DART consists of about 200 Canadian Forces staff who can ship out quickly to conduct emergency relief operations for up to 40 days.

The team has four main goals:

Provide basic medical care: Its tented medical aid station can serve up to 250 outpatients and 10 inpatients a day. The medical platoon treats minor injuries and tries to keep diseases from spreading, but doesn't perform surgeries. The aid station includes a lab, a pharmacy, limited obstetrics services and rehydration and preventative medicine section.

Produce safe drinking water: Water purification staff can produce up to 50,000 litres of potable water a day, as well as chlorinating local wells and monitoring water supplies.

Repair basic infrastructure: Engineers can fix roads and bridges, repair electrical and water supply systems and build refugee camps.

Make communication easier: DART sets up facilities to make communication easier between everyone involved in the relief effort, including the afflicted country, non-governmental organizations and UN aid agencies.

DART does not go into places where it will face organized resistance and tries not to step on the toes of aid agencies.

The team receives less money than any other unit in the Canadian Forces, with an annual budget of $500,000.

What troops are in DART? Apart from a handful of staff at DART headquarters in Kingston, Ont., the team uses personnel from military units across the country.

The team consists of:

Engineer platoon:
About 37 field and construction engineers.

Medical platoon:
About 40 staff who operate the aid station.

Defence and security platoon:
About 45 personnel who guard camp and support DART operations.

Logistics platoon:
About 20 staff who provide maintenance, transportation and supplies.

About 45 personnel who oversee operations and co-ordinate DART's response with other countries and aid organizations.

How does it get sent out?

The Canadian government makes the decision to send DART after it receives a request from an individual country or the United Nations.

A reconnaissance team of about 12 people – drawn from the Department of Foreign Affairs, the Canadian International Development Agency, National Defence Headquarters and DART – heads out first to find what's needed.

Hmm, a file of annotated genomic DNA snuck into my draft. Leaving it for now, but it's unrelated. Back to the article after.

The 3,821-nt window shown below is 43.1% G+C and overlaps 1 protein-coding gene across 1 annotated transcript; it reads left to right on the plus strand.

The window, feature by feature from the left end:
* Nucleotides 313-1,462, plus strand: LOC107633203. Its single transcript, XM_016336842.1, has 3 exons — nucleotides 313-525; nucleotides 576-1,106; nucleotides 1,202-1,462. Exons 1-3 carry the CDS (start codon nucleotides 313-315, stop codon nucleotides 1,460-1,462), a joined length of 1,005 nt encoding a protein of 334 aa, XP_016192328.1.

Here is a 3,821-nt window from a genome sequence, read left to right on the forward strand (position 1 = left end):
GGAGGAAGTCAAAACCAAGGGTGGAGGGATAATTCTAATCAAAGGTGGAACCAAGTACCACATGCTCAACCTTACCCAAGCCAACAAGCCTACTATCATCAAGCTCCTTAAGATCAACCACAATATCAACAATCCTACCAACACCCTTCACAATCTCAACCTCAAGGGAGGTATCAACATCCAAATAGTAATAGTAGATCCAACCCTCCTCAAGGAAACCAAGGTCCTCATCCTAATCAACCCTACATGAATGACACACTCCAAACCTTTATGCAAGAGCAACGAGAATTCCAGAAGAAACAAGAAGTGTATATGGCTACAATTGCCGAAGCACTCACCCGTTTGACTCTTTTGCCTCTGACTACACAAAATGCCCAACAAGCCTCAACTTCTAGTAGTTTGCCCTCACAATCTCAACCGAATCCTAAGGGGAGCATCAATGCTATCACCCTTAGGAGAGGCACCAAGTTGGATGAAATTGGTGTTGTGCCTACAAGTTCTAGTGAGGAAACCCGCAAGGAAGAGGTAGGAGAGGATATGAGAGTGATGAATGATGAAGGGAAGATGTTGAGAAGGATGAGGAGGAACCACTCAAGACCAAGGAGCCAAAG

Once DART knows where to set up camp, it begins shipping troops and equipment, usually from the airport at Canadian Forces Base Trenton in Ontario. Almost everything DART needs – more than 40 vehicles and 340 tonnes of supplies – is stored in a warehouse at the base, ready to be shipped at 48 hours notice. Another 11 tonnes of medical supplies are stashed nearby.

What has it done in the past?

Canada has deployed the full DART team on two major operations: in Honduras, after a major hurricane struck, and in Turkey, after a massive earthquake tore through the country.

Honduras: Operation Central

A severe hurricane that ripped through Honduras in October 1998 killed thousands and left several million people homeless. DART deployed to the most devastated area, the Rio Aguan Valley in north-central Honduras.

Because many of the roads and bridges were destroyed, four CH-146 Griffon helicopters from CFB Petawawa flew down to shuttle medical teams, food and water out to isolated villages.

DART staff:

Treated about 7,500 patients, largely for ailments such as respiratory infections, skin and intestinal infections, diarrhoea and parasites.

Produced thousands of litres of clean drinking water and chlorinated local wells used by about 15,000 people.

Repaired roads, bridges and electrical and water supply systems.

Delivered more than 113 tonnes of food, water and medical supplies by the time they left in mid-December.

Turkey: Operation Torrent

An earthquake that struck northwestern Turkey in August 1999 killed tens of thousands of people and left more than half a million homeless. The DART team, which set up in the town of Serdivan about 135 kilometres east of Istanbul:

1) Treated more than 5,000 patients.

2) Produced more than 2½ million litres of purified water, tested 50 water sources for safety and monitored a water treatment plant and reservoirs.